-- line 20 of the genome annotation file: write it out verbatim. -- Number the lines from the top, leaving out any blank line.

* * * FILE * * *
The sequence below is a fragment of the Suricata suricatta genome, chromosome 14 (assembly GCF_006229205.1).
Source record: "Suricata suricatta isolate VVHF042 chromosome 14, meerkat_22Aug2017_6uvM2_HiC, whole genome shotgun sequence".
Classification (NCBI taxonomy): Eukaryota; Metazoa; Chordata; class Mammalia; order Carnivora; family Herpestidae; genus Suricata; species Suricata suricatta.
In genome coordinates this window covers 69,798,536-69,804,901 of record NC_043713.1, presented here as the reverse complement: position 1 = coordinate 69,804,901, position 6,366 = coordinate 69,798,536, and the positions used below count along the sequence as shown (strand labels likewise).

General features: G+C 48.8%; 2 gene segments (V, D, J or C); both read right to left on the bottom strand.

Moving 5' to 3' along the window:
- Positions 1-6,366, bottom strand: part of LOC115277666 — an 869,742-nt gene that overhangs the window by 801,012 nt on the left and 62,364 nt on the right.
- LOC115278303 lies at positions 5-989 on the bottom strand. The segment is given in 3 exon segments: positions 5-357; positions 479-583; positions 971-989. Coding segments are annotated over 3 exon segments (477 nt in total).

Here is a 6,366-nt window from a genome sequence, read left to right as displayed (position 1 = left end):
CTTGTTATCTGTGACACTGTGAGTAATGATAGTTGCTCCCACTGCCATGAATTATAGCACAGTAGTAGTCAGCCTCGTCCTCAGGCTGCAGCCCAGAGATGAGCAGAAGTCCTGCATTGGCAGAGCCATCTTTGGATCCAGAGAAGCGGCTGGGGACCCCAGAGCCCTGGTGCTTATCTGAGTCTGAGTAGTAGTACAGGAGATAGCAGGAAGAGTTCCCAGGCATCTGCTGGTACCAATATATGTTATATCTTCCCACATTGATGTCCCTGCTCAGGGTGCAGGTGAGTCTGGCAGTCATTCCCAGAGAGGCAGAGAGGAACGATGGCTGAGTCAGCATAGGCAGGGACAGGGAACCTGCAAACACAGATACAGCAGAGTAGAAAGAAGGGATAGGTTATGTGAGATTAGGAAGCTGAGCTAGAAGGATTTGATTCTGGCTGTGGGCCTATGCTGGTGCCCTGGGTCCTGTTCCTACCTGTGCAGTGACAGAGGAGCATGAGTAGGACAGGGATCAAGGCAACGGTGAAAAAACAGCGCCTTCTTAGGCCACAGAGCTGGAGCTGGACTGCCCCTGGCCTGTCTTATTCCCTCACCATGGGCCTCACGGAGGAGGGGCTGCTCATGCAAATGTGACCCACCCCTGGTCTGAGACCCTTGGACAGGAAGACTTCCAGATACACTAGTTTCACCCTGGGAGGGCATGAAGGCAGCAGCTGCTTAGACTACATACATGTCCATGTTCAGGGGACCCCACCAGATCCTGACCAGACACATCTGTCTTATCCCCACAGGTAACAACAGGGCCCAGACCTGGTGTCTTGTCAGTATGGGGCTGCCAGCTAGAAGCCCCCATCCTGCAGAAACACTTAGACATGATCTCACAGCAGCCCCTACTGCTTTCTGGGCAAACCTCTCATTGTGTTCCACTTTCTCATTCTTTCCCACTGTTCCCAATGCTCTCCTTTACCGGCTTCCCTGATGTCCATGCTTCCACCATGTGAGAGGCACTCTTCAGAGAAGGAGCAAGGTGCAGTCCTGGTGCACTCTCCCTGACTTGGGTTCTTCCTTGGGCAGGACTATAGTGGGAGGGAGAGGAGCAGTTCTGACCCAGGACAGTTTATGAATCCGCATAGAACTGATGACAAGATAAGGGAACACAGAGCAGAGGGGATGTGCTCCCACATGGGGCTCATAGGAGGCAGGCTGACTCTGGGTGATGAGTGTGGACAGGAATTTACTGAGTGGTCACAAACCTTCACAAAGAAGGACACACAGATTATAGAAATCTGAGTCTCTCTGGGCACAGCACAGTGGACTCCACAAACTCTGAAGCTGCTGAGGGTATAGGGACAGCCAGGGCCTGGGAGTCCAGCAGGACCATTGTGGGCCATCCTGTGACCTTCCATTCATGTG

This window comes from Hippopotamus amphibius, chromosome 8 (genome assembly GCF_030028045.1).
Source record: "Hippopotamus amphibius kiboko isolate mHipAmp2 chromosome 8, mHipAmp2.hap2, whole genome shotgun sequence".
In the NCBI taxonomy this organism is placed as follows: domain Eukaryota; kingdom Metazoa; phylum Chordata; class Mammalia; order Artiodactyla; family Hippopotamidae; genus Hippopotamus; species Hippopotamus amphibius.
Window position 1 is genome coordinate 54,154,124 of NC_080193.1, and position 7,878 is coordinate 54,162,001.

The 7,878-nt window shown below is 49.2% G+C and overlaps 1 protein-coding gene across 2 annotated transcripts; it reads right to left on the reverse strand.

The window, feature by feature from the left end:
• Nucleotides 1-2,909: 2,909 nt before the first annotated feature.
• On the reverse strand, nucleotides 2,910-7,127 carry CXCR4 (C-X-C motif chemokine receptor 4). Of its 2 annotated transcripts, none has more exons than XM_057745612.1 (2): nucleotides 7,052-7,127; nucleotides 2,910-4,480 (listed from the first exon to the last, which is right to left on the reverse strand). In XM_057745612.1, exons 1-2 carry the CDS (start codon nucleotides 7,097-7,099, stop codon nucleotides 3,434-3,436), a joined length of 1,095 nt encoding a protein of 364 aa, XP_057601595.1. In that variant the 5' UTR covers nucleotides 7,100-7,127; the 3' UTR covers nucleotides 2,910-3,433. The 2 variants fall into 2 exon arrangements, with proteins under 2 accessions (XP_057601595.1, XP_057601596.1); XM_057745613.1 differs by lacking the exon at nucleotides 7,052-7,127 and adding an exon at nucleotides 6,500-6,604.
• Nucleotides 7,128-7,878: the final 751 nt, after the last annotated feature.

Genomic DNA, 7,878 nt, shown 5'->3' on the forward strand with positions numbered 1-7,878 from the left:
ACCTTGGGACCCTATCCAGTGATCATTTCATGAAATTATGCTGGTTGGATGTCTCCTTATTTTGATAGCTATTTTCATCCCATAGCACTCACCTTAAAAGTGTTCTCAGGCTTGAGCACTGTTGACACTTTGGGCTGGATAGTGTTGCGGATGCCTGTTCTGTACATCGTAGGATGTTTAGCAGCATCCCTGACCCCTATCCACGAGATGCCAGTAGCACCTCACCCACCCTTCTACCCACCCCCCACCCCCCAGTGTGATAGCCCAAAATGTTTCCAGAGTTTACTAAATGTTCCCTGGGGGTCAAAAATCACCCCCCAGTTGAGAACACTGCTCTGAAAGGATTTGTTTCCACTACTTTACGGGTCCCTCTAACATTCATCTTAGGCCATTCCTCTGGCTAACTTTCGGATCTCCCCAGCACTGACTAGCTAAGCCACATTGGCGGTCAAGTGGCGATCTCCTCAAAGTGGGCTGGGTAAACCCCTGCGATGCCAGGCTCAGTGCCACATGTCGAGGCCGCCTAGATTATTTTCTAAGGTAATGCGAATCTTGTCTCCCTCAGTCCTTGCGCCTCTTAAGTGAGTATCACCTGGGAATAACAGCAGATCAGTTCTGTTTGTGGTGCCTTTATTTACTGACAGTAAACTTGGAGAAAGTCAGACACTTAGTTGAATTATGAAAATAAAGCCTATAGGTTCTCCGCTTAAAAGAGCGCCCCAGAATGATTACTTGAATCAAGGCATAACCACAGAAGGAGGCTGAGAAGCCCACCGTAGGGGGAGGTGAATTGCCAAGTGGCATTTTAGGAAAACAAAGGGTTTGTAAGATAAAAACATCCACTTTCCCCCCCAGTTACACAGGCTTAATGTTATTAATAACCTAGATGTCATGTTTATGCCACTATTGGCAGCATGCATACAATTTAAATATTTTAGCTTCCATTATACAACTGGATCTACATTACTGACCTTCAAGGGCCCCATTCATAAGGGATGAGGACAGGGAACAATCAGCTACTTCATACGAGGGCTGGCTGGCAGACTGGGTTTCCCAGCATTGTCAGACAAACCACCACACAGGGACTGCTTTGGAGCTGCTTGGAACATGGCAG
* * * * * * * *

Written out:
Genomic DNA, 7,878 nt, shown 5'->3' on the forward strand with positions numbered 1-7,878 from the left: